There is also the case that sometimes smaller countries are more likely to avoid some of the BS that goes with some reforms. South Korea, for example, was more successful than most when it liberalised and opened up its financial system in the 1990’s largely, I suspect, because they took the need for strict rules and regulation seriously, rather than just seeing them as a smokescreen, as in the US and UK and elsewhere.

  2. Savita

    Australian here. Tony Robbins he of life coach fame, wrote a book some years ago about money. I learnt all about it via an interview with him on the Tim Ferrris podcast. ( I disagree with Ferriss ethics and values quite considerably incidentally. He had Madelaine Allbright on his podcast recently. Amongst many others of such character. Although I still like his fitness and training stuff) Anyway the book was supposedly based on Robbins interiewing all his .P.E mates like Ray Dalio, and using his reality distortion jedi mind tricks to convince them to tell him the secrets of investing. It was designed as a post 2008 book to save lower income families, so they can create a nest egg for their children. Now I’m a bit younger than the mean on this blog. I thought the process of creating an all seasons portfolio, that was conservative, and exponential, designed to create a bounty over decades, was worth looking into. It was a long time before I learnt Australian superannuation is designed to be basically identical to the process espoused in Robbins book. I can finish by saying Australian Super – that’s the actual name of the group – has been reported to me by retirees as giving the most exceptional returns. I’ve had retirees tell me how amazed and surprised they were, to see 10% gain on their Australian Super investment year after year. They’d been able to live on the interest without depleting the principal. This is not an advertisment. Just some anecdotes of how, supposedly competent that particular fund is. By the way in Australia there are laws requiring employers to make compulsory deductions from income, for super contributions. If one is a government employee, I think the government has to double whatever you nominate their compulsory deduction to be.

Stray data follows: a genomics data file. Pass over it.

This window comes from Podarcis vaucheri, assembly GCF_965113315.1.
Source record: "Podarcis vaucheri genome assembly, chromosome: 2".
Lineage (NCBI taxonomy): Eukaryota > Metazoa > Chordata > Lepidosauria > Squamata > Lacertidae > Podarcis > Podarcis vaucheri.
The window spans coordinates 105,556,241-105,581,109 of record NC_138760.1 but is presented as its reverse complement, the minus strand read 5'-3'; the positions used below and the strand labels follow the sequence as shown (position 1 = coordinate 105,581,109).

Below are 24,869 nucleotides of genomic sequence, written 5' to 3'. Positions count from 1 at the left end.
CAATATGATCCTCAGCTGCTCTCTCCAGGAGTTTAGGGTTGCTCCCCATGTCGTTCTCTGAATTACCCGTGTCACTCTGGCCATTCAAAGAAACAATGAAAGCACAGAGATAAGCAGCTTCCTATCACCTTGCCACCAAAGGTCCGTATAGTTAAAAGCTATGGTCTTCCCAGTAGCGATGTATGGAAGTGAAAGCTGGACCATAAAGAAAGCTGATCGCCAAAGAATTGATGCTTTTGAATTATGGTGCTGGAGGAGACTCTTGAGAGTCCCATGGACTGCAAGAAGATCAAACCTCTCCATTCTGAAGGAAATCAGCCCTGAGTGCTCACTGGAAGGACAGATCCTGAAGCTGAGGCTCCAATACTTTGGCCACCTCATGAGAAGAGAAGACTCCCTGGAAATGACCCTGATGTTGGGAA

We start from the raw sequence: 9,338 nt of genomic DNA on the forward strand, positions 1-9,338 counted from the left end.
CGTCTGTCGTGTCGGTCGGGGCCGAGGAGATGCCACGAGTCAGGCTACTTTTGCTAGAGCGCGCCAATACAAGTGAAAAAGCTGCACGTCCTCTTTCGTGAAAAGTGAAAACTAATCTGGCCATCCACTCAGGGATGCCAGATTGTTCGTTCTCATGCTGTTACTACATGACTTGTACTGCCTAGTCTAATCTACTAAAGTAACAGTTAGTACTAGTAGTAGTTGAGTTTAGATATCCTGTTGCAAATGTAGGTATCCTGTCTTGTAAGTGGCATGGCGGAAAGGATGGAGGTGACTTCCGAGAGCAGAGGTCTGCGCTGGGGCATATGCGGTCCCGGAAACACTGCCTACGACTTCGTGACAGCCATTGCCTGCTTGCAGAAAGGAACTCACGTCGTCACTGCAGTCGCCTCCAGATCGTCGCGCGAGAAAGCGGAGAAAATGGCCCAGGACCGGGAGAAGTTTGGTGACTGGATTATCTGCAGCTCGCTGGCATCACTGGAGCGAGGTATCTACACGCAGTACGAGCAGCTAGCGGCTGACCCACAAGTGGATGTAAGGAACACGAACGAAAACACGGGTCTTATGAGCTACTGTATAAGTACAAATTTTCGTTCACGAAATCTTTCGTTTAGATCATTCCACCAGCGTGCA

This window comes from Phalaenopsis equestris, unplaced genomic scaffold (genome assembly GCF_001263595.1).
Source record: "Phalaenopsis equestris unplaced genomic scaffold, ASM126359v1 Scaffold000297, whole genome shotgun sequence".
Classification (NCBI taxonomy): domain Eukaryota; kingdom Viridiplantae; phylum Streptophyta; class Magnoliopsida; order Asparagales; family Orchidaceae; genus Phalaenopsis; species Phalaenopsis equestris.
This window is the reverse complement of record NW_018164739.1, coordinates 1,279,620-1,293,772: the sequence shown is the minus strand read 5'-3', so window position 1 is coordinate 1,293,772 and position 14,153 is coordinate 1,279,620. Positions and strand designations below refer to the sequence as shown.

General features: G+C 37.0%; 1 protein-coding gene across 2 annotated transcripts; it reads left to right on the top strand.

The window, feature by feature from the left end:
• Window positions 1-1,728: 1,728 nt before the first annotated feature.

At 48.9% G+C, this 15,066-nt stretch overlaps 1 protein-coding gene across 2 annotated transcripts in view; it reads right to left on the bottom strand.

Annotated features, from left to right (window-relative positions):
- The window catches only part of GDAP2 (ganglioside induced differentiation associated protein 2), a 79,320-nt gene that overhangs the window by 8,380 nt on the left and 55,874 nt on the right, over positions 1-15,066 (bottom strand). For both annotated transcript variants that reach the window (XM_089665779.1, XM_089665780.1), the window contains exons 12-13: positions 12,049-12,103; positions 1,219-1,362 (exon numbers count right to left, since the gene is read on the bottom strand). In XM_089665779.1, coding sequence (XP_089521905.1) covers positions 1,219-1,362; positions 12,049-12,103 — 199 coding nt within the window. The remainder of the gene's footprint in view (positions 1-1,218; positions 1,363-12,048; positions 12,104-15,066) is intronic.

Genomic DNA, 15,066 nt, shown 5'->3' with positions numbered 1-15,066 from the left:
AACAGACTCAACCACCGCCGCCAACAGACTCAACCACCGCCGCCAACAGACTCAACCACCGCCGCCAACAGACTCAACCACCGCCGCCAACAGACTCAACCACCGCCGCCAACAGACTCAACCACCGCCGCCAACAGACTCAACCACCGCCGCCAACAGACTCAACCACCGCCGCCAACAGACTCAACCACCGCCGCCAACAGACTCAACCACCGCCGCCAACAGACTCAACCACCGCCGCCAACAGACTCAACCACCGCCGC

3. Savita